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Old 05-26-2009, 12:44 PM   #21
vanshnookenraggen
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Re: Hancock owner defaults on loan

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When the Hancock was completed in 1975, it was a monument to new Boston, designed by I.M. Pei himself.

Are they sure about that? I'm pretty certain that it was Pei's partner, Henry Cobb, who designed the tower after Pei's concrete cylinder was rejected..
Yeah, that is just lazy journalism. Globe can't fold fast enough.
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Old 05-26-2009, 04:18 PM   #22
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Re: Hancock owner defaults on loan

And Ron, I am curious why you think the government should take the most valuable floor of a private company's asset and force them to forfeit nearly $100/SF rents? What legal right, what reasoning, to take somebody's private property and turn it into public property without compensating them?

Beacon Capital made the decision to close the deck and convert it into permanent office space. They sold the tower to Broadway as such. No legal requirement exists to make that deck anything other than permanent office space.

To now take a different owner and (post-sale) change the features of the property they had purchased would be stealing.

If the city or state or some tourist's agency would like to make an offer to purchase this extremely valuable asset, then they should make an offer.

I know this is Boston, but still, I would hope that in America the government doesn't have the ability to just seize somebody's property and tell them how to operate it.
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Old 05-26-2009, 04:39 PM   #23
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Re: Hancock owner defaults on loan

When Hancock wanted to build the tallest building outside of New York in an area as important as the back bay they agreed to add an observation deck as part of the right to build so high(had to be higher than their competition - prudential). I don't think D'alasandro had the legal right to remove the deck. I'm sure there was a legal document at some point, probably just got lost by all parties involved.
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Old 05-26-2009, 05:33 PM   #24
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Re: Hancock owner defaults on loan

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Pei's concrete cylinder...
Build it here?
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Old 05-26-2009, 06:03 PM   #25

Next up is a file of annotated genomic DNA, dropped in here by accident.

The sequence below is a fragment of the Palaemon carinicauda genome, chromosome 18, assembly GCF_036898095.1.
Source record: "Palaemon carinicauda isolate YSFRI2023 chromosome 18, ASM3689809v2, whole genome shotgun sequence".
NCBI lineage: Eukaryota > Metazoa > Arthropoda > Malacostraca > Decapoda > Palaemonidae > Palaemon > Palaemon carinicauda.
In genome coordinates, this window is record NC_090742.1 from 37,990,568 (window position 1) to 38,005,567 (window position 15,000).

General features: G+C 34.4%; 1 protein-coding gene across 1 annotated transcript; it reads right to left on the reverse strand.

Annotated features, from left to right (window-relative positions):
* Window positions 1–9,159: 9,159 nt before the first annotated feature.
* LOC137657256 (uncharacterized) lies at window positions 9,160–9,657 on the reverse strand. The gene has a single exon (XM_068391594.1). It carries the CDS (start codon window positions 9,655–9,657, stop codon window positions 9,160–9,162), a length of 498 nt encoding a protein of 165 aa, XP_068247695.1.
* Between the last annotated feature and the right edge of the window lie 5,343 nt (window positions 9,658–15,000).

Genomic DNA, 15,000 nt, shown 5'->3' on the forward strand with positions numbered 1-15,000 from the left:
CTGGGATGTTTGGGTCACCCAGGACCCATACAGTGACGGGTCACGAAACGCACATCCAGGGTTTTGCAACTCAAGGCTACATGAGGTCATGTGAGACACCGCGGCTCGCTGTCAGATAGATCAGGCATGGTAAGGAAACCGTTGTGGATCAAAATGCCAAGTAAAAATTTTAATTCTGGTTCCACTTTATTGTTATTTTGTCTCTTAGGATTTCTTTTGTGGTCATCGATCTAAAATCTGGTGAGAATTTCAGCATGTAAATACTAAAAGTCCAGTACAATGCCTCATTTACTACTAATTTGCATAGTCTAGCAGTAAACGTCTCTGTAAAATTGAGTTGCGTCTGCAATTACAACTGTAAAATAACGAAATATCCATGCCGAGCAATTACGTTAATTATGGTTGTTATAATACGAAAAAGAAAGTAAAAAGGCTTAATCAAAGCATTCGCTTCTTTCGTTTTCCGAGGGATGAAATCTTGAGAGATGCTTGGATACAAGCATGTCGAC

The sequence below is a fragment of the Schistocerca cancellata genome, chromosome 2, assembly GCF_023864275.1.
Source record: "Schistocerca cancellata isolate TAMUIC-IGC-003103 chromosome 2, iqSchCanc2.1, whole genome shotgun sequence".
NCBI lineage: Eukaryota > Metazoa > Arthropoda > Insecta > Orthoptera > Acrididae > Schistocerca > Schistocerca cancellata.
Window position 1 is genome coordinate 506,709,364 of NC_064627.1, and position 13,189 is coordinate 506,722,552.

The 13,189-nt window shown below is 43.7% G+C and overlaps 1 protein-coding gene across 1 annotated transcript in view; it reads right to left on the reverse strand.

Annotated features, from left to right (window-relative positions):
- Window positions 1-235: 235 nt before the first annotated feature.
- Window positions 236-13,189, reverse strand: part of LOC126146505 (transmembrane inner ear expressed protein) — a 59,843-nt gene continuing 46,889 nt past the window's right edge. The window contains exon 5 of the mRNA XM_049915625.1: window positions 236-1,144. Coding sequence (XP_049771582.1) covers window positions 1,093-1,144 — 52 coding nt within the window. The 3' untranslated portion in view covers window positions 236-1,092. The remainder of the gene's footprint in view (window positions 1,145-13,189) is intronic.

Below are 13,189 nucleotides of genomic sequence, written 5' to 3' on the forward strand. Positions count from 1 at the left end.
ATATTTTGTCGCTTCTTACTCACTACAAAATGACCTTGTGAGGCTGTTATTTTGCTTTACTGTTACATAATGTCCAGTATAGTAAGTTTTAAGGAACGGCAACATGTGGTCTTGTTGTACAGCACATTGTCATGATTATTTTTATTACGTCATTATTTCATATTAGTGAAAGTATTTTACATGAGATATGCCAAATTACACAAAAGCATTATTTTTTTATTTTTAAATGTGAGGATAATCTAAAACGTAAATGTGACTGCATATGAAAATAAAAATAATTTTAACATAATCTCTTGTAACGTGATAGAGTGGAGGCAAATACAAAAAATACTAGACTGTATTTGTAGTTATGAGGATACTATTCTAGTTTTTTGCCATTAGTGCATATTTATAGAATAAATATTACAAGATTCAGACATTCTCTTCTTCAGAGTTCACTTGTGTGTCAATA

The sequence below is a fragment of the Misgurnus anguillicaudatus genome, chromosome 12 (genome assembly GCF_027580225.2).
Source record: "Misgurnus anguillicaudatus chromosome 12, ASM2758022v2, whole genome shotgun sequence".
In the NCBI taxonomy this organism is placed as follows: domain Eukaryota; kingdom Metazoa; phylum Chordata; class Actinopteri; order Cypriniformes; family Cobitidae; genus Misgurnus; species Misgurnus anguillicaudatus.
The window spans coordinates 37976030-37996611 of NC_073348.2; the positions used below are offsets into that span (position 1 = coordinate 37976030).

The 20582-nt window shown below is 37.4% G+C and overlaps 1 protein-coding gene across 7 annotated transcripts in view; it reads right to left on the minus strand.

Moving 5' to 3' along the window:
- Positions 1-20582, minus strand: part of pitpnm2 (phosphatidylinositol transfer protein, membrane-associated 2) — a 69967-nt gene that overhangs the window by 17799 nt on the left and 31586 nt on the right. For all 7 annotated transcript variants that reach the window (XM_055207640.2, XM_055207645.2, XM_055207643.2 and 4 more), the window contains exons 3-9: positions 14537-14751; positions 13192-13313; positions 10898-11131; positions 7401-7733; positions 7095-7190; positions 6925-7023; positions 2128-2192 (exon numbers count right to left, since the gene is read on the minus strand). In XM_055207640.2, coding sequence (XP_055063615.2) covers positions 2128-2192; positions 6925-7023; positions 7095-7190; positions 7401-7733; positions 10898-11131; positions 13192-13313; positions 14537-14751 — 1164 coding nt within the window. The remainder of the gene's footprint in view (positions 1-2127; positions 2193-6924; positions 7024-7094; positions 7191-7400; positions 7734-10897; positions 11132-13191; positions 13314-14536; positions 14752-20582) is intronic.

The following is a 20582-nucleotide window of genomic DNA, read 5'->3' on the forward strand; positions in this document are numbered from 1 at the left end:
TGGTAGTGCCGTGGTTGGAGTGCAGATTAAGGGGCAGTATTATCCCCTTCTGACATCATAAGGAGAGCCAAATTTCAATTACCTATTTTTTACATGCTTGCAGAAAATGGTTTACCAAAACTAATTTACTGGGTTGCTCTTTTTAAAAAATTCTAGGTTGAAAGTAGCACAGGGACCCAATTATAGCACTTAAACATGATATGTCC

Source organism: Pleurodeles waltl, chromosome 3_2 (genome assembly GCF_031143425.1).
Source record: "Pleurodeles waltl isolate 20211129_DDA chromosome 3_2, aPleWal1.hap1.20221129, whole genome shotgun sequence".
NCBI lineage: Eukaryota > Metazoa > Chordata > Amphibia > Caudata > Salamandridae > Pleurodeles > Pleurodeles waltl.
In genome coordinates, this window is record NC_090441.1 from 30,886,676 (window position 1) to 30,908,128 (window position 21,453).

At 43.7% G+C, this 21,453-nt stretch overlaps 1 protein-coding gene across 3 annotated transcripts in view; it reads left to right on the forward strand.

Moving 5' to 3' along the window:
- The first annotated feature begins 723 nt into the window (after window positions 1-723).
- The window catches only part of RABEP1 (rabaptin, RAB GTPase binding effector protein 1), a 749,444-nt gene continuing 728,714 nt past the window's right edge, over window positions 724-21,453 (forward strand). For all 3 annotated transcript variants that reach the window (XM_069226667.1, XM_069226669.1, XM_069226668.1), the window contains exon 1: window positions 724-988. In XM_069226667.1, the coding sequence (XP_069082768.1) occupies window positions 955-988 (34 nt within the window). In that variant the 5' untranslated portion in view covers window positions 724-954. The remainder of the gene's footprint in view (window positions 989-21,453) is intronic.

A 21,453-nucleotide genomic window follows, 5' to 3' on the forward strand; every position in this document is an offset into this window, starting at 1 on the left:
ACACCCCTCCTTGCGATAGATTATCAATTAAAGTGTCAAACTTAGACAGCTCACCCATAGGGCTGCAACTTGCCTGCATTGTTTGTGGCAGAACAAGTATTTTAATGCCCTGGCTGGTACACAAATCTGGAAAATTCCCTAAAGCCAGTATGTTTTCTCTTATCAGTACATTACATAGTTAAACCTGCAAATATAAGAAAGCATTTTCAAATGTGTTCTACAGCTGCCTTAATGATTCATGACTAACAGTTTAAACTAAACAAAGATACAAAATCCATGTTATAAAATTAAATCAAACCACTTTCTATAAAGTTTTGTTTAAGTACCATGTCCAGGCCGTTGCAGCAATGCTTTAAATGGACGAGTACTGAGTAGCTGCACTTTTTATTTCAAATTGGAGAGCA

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Re: Hancock owner defaults on loan

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(And what's wrong with the existing garage, anyway?)
The people who park in the garage have to WALK to their offices!

This could be good, but whatever came of the plans to make the new lobby with the glass enclosure around that concrete plaza, with the little cafes and such? Either way, I'm glad that Normandy/Five Mile is committed to the property, or at least I'm glad they say they are.
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Old 05-26-2009, 08:43 PM   #26
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Re: Hancock owner defaults on loan

If the building owners need approval from the city to build a new garage, the city can trade approval for an agreement to re-open the observation deck. I think this is what Ron meant.

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And Ron, I am curious why you think the government should take the most valuable floor of a private company's asset and force them to forfeit nearly $100/SF rents? What legal right, what reasoning, to take somebody's private property and turn it into public property without compensating them?
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Old 05-26-2009, 11:17 PM   #27
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Re: Hancock owner defaults on loan

Exactly - what FrankG said. They can choose between reopening the observation deck or having to use the existing (and perfectly adequate) garage. (And why should we add new parking to a district that is very well served by public transit?)

I'm also nervous about digging again on this property. The last time there was digging here, it damaged the foundations of Trinity Church and the Copley Plaza Hotel. Hancock had to pay a settlement to the church and actually buy the hotel as a result.

And then there's groundwater retention....

Last edited by Ron Newman; 05-26-2009 at 11:28 PM.
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Old 05-26-2009, 11:55 PM   #28
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Re: Hancock owner defaults on loan

The observation deck will never be reopened, its time to give that up. Its been converted to offices and getting alot of rent $$ without the headache of a public observation deck. Should the city have let them close it no, but its too late now.

I am no engineer/architect but I could never see them digging below the hancock. However there are already 2 large basement levels (which connect via tunnel below Clarendon to the old Hancock Building accross the street), I could see them converting some of the basement levels to parking, wich would probably be private an only for executives of tenants.

Best Solution would be to build a covered walkway over Stuart street from the Hancock Garage to the Hancock Tower making it quicker to park and walk to building and keep tenants out of the weather.
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Old 05-27-2009, 12:22 AM   #29
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Re: Hancock owner defaults on loan

Or they use their fat bank accounts to buy themselves a nice new Patagonia. If the MBTA can afford it, I'm sure bankers and accountants can.
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Old 05-27-2009, 07:57 AM   #30
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Re: Hancock owner defaults on loan